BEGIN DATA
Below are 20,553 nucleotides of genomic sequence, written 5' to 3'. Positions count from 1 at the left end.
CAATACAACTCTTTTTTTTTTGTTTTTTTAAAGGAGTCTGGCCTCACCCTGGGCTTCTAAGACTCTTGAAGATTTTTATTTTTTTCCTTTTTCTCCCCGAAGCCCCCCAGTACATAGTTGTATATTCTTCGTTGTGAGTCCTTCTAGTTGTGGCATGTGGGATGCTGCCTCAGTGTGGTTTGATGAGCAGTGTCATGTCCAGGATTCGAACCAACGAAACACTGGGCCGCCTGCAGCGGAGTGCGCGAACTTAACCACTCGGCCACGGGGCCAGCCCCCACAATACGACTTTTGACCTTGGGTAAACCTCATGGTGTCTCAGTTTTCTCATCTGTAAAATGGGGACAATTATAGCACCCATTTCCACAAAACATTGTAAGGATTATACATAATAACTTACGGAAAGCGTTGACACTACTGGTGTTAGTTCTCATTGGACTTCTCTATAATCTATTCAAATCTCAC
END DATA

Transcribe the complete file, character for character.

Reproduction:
Below are 20,553 nucleotides of genomic sequence, written 5' to 3'. Positions count from 1 at the left end.
CAATACAACTCTTTTTTTTTTGTTTTTTTAAAGGAGTCTGGCCTCACCCTGGGCTTCTAAGACTCTTGAAGATTTTTATTTTTTTCCTTTTTCTCCCCGAAGCCCCCCAGTACATAGTTGTATATTCTTCGTTGTGAGTCCTTCTAGTTGTGGCATGTGGGATGCTGCCTCAGTGTGGTTTGATGAGCAGTGTCATGTCCAGGATTCGAACCAACGAAACACTGGGCCGCCTGCAGCGGAGTGCGCGAACTTAACCACTCGGCCACGGGGCCAGCCCCCACAATACGACTTTTGACCTTGGGTAAACCTCATGGTGTCTCAGTTTTCTCATCTGTAAAATGGGGACAATTATAGCACCCATTTCCACAAAACATTGTAAGGATTATACATAATAACTTACGGAAAGCGTTGACACTACTGGTGTTAGTTCTCATTGGACTTCTCTATAATCTATTCAAATCTCAC